2016's Worst ETFs: International Illness And Healthcare Sickness

Markets Benzinga

Looking at the bad can, at times, underscore the good. For example, domestic equities have been solid this year to the point that just 70 exchange traded funds sport year-to-date losses of 30 percent or more.

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Exclude leveraged exchange traded funds and volatility products, and the list dwindles further.

As has been widely noted, the healthcare sector, the third-larges sector weight in the S&P 500, is cruising toward its first annual loss since 2008. So it's not surprising that a focused healthcare ETF such as the BioShares Biotechnology Clinical Trials ETF (BBC) has been punished. Plenty of healthcare ETFs have been drubbed this year, thanks in large part to election year campaign rhetoric, but BBC is down almost 37 percent.

It has also been a brutal year for solar stocks and ETFs.

The VanEck Vectors Solar Energy ETF (KWT) and the Guggenheim Solar ETF (TAN) are both down more than 42 percent year-to-date. Making matters for solar stocks is that the group slumped against the backdrop of higher oil prices. The energy sector is this year's best-performing sector, a catalyst that would normally lift solar equities.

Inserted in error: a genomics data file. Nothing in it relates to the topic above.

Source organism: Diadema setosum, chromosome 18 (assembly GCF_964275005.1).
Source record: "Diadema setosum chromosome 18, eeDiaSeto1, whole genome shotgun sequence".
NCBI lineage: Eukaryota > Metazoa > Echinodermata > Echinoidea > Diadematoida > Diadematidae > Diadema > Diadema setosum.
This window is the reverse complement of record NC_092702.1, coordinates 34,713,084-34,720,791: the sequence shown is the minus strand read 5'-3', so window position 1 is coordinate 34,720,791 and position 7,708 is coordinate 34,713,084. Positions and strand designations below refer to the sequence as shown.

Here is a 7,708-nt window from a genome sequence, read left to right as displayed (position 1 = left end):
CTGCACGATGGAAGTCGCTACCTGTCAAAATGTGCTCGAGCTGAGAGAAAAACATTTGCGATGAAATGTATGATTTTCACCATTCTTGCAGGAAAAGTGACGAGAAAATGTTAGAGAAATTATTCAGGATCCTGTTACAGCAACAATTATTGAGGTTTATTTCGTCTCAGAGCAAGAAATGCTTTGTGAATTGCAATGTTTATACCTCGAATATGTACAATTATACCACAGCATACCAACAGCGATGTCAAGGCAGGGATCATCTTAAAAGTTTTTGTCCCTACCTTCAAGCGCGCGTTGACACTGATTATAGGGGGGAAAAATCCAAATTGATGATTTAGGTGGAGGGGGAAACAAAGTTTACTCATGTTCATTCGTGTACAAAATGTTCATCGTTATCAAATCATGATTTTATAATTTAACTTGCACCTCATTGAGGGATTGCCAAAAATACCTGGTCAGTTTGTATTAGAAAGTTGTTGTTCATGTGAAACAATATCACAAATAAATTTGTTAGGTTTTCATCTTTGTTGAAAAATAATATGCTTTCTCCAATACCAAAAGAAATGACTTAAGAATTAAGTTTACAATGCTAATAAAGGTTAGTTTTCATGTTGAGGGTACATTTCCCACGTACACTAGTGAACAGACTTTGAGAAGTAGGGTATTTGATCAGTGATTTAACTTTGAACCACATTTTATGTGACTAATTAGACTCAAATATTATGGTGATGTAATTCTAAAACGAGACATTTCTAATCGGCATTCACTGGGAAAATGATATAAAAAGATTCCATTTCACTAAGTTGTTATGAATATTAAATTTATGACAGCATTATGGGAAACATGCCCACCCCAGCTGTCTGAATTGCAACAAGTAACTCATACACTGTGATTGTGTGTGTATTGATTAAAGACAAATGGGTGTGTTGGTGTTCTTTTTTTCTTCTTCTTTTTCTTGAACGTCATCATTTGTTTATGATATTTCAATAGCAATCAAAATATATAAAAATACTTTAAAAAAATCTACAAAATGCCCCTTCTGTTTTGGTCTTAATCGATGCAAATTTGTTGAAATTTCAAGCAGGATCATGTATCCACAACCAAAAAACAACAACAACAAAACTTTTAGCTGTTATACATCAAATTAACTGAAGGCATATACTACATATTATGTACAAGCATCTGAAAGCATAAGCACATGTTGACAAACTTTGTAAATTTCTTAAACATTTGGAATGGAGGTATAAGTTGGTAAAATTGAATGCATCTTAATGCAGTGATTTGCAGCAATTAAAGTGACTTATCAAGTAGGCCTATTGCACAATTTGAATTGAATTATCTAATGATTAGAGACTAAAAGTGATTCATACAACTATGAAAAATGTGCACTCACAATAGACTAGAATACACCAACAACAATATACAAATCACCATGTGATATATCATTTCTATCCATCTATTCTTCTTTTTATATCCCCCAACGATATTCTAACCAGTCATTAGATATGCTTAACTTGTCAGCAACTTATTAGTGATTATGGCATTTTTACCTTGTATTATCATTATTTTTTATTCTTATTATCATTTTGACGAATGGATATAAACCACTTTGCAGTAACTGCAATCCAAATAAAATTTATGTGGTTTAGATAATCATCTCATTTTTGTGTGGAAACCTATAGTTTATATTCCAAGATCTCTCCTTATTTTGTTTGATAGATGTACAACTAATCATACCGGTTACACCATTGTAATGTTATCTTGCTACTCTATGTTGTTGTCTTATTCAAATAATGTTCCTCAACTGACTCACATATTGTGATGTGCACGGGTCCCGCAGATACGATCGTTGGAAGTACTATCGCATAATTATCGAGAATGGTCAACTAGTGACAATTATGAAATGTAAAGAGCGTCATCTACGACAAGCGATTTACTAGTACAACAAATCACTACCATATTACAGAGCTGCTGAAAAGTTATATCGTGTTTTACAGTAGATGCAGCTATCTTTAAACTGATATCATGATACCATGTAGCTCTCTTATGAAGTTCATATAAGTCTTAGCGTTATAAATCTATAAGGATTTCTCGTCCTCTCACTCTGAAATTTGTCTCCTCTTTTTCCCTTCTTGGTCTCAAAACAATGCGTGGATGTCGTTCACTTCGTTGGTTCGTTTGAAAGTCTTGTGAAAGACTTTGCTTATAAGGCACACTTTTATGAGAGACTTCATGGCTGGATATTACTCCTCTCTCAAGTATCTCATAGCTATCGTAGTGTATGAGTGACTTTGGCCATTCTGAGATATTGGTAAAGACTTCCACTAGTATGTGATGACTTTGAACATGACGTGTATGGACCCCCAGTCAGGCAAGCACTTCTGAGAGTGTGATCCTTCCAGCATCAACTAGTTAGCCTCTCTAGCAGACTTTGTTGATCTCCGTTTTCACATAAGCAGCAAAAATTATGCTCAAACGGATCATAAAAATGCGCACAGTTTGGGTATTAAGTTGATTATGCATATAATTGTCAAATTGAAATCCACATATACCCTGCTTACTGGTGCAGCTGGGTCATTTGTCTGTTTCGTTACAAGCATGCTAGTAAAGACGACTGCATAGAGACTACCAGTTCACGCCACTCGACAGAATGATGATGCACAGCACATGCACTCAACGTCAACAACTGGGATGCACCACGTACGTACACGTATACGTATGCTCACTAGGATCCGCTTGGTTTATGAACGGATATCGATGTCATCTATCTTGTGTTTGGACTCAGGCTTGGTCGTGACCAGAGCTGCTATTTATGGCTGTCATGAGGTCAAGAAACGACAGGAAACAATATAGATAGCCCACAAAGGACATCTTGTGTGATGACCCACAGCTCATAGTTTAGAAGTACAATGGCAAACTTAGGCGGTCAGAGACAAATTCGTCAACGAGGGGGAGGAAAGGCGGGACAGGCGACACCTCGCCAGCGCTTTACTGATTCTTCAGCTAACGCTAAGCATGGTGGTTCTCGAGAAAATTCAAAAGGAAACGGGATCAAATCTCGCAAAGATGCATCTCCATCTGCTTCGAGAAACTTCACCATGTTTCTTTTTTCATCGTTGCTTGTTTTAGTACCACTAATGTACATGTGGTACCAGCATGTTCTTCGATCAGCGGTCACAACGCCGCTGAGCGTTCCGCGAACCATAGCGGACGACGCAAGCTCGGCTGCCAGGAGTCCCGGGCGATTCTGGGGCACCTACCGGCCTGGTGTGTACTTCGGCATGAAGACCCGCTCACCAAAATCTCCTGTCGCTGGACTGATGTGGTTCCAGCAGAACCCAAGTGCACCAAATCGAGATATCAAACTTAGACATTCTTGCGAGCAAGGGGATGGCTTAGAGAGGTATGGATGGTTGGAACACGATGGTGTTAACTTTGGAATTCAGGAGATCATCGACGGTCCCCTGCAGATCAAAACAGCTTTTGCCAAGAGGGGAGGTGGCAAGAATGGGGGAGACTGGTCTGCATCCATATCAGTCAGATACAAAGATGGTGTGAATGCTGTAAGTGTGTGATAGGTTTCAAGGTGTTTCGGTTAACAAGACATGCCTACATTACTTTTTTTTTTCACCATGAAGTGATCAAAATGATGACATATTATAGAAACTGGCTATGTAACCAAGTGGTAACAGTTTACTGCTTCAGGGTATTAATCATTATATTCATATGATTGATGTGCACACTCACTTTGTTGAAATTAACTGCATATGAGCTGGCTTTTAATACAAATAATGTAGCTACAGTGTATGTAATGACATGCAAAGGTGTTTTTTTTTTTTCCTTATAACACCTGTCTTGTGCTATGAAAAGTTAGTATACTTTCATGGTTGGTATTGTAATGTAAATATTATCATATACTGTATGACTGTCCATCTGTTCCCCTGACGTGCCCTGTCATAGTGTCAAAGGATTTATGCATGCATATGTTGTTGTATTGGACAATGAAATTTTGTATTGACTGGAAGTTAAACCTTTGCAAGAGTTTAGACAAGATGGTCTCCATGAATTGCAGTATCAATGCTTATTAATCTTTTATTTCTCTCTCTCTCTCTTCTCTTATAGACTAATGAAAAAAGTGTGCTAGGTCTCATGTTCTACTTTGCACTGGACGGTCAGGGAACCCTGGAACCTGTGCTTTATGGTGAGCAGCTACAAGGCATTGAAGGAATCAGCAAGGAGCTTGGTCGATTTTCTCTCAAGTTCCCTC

TAN has been stymied on multiple fronts this year. In previous periods of rising oil prices, solar stocks and TAN have participated in some of that upside, but that's not the case this year. Second, short sellers have been voraciously attacking some TAN constituents, a frequent occurrence with this exchange-traded fund, and winning.

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Some international ETFs have been drubbed as well. Political volatility and concerns over the fragility of Italian banks have sent the iShares Currency Hedged MSCI Italy (HEWI) lower by nearly 31 percent, a staggering decline given the euro's recent weakness. To be fair, HEWI has shown some signs of life this month.

The VanEck Vectors Egypt ETF (EGPT) is also down more than 31 percent this year with nearly all of that decline being accrued in the current quarter.

The Global X MSCI Nigeria ETF (NGE) is down 39.3 percent this year. On its own, that's a bad statistic, but it's a true indictment of NGE when considering oil prices are higher and major frontier markets benchmarks have not declined nearly as much. NGE is Africa's largest oil producer and a member of the Organization of Petroleum Exporting Countries.

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